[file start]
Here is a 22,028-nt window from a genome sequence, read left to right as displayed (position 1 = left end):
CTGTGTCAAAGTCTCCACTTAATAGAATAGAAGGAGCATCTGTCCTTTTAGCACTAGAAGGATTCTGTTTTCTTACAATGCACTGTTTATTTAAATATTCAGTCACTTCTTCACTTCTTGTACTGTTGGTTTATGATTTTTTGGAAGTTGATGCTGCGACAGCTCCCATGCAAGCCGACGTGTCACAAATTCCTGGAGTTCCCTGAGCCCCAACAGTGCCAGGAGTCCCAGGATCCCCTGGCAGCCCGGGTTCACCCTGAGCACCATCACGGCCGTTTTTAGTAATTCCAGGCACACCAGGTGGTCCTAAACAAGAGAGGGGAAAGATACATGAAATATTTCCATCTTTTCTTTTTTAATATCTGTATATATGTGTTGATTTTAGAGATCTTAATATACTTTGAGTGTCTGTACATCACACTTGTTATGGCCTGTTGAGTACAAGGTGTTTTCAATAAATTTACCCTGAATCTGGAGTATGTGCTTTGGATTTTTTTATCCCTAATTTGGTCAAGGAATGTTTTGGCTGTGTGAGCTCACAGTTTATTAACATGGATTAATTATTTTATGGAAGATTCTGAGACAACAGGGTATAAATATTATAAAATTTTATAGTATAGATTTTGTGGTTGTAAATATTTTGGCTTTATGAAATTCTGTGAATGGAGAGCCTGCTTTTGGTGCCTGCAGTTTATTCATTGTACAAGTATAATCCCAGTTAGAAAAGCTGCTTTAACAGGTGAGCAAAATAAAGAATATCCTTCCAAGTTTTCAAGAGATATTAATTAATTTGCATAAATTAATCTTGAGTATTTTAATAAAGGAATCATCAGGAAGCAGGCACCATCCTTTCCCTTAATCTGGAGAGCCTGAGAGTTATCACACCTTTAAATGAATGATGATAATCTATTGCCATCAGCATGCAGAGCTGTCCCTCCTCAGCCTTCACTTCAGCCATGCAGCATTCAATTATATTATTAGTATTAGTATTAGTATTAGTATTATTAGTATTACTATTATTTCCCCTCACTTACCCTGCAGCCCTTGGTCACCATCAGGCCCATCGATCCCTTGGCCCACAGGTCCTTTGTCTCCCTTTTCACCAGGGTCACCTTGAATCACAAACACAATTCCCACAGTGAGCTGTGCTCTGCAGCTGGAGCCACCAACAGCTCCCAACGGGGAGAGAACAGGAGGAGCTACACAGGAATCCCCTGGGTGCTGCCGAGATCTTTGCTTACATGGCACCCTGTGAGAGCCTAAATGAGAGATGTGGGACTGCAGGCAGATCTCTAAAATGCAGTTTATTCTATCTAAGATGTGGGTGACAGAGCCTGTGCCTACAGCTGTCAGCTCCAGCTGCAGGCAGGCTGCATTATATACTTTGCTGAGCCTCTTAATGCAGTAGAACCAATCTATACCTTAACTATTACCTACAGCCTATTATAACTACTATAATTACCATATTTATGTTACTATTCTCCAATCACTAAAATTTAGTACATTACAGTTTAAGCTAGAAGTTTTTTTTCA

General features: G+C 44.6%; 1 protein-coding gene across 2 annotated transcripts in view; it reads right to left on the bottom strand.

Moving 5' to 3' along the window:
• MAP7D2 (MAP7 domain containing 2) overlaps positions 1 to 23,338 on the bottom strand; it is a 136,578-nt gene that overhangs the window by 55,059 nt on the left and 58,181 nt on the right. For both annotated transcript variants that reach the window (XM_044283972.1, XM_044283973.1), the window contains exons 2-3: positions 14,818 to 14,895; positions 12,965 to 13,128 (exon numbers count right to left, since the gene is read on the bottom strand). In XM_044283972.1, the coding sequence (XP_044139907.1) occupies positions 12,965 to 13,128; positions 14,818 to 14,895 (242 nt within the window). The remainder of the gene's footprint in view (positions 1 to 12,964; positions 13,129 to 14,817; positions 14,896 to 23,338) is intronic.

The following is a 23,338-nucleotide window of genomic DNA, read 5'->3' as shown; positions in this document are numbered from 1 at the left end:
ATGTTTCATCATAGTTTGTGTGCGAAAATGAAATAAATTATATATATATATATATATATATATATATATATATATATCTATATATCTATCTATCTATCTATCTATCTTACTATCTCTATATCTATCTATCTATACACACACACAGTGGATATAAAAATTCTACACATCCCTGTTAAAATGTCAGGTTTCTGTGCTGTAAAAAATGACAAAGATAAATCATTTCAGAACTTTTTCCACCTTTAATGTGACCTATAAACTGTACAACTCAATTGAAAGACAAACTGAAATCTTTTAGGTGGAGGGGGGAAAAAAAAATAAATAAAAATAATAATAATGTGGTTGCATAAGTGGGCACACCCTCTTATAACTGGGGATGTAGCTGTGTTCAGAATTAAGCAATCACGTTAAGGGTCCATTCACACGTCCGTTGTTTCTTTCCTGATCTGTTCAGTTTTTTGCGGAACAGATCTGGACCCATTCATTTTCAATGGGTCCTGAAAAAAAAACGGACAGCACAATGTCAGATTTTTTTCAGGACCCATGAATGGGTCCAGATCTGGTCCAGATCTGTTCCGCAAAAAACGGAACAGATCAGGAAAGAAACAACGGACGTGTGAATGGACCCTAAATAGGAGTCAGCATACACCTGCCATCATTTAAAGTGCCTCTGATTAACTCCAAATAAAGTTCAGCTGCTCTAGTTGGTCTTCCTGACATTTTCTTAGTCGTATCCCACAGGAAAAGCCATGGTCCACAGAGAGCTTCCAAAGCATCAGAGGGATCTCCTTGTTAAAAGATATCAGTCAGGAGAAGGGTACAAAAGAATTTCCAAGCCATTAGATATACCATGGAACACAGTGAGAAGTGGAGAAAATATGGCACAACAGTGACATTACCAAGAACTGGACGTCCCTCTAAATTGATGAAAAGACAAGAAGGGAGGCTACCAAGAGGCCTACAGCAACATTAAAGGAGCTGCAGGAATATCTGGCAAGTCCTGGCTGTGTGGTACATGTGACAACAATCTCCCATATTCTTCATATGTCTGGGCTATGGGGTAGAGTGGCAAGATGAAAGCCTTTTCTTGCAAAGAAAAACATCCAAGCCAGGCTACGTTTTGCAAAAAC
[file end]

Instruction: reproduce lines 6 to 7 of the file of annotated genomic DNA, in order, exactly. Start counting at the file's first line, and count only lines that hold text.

The following is a 23,338-nucleotide window of genomic DNA, read 5'->3' as shown; positions in this document are numbered from 1 at the left end:
ATGTTTCATCATAGTTTGTGTGCGAAAATGAAATAAATTATATATATATATATATATATATATATATATATATATATCTATATATCTATCTATCTATCTATCTATCTTACTATCTCTATATCTATCTATCTATACACACACACAGTGGATATAAAAATTCTACACATCCCTGTTAAAATGTCAGGTTTCTGTGCTGTAAAAAATGACAAAGATAAATCATTTCAGAACTTTTTCCACCTTTAATGTGACCTATAAACTGTACAACTCAATTGAAAGACAAACTGAAATCTTTTAGGTGGAGGGGGGAAAAAAAAATAAATAAAAATAATAATAATGTGGTTGCATAAGTGGGCACACCCTCTTATAACTGGGGATGTAGCTGTGTTCAGAATTAAGCAATCACGTTAAGGGTCCATTCACACGTCCGTTGTTTCTTTCCTGATCTGTTCAGTTTTTTGCGGAACAGATCTGGACCCATTCATTTTCAATGGGTCCTGAAAAAAAAACGGACAGCACAATGTCAGATTTTTTTCAGGACCCATGAATGGGTCCAGATCTGGTCCAGATCTGTTCCGCAAAAAACGGAACAGATCAGGAAAGAAACAACGGACGTGTGAATGGACCCTAAATAGGAGTCAGCATACACCTGCCATCATTTAAAGTGCCTCTGATTAACTCCAAATAAAGTTCAGCTGCTCTAGTTGGTCTTCCTGACATTTTCTTAGTCGTATCCCACAGGAAAAGCCATGGTCCACAGAGAGCTTCCAAAGCATCAGAGGGATCTCCTTGTTAAAAGATATCAGTCAGGAGAAGGGTACAAAAGAATTTCCAAGCCATTAGATATACCATGGAACACAGTGAGAAGTGGAGAAAATATGGCACAACAGTGACATTACCAAGAACTGGACGTCCCTCTAAATTGATGAAAAGACAAGAAGGGAGGCTACCAAGAGGCCTACAGCAACATTAAAGGAGCTGCAGGAATATCTGGCAAGTCCTGGCTGTGTGGTACATGTGACAACAATCTCCCATATTCTTCATATGTCTGGGCTATGGGGTAGAGTGGCAAGATGAAAGCCTTTTCTTGCAAAGAAAAACATCCAAGCCAGGCTACGTTTTGCAAAAAC